MOSCOW — Moscow’s third Filmmakers Union Congress came to an uneasy, premature end April 29 — and the main issues under discussion weren’t creative ones, but problems of property ownership rights.
Delegates who made an effort to come to grips with problems affecting film production were met with little enthusiasm. An attempt to facilitate greater access to budget funds for Russia’s younger directors was turned down at voting, with most present more concerned with rights to one of Moscow’s premier cinemas, the city’s Kinocenter.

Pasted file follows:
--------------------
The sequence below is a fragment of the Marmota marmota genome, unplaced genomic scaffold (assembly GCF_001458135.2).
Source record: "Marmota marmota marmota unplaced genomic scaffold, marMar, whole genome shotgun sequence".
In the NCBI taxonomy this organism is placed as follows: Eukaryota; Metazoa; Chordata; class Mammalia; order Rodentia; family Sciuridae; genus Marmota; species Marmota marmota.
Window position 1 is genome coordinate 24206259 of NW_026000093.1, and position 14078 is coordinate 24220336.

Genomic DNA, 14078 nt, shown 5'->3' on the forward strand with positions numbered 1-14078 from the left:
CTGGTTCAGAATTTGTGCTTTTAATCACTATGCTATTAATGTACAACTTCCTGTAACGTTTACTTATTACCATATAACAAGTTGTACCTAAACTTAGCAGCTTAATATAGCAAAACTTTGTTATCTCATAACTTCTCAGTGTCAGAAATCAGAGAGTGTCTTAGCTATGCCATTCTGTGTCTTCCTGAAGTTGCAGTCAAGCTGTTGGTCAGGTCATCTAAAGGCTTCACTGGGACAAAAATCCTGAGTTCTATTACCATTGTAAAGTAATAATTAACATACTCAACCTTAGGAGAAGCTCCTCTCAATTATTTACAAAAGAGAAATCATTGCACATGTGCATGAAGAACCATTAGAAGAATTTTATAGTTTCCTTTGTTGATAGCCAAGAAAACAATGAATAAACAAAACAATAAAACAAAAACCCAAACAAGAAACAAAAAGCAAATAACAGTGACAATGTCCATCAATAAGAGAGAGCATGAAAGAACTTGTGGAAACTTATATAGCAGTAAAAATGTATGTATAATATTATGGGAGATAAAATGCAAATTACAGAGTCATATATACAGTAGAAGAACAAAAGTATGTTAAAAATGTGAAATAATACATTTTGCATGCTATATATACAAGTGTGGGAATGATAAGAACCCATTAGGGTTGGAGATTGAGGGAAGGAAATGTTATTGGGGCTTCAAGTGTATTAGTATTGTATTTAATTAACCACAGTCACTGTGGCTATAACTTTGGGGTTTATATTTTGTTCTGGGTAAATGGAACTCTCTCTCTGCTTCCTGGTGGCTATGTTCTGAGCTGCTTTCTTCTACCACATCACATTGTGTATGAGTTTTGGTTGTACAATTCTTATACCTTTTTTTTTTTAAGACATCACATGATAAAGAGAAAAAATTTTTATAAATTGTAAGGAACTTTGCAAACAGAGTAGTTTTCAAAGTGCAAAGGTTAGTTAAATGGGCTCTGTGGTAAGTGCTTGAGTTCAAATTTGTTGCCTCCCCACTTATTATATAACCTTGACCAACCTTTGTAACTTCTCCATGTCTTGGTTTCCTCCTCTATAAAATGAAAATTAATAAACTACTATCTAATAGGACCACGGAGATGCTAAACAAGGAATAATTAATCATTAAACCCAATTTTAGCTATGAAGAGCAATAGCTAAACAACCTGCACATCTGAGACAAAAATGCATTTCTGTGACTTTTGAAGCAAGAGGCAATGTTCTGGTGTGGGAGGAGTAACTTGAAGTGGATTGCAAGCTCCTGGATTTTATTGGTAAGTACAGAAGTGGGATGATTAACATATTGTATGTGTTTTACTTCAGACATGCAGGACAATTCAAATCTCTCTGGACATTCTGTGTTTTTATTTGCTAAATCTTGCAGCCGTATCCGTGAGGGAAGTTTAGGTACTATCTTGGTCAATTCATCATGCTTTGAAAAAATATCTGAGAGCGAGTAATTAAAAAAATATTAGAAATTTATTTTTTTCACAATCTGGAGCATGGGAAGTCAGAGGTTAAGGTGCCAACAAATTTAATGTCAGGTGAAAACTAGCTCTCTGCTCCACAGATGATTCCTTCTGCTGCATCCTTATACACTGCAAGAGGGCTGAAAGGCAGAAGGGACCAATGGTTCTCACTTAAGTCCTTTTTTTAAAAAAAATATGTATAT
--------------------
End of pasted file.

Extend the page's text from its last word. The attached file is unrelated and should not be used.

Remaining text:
The central Moscow building houses one of the Russian capital’s best-equipped screens, with capacity for 1,000 viewers, as well as five smaller screens used by the Museum of Cinema and five floors of offices which provide space for production companies.
Ownership rights on the premises have long been in simmering dispute: formally, facility was handed over in 1993 on a 50 year lease to an international body made up of the Filmmakers’ Unions from all 15 countries of the former USSR.
However, in practice, only three of them — Russia, Georgia and Armenia — had come through with promised investment directed toward the joint body’s planned program of activity.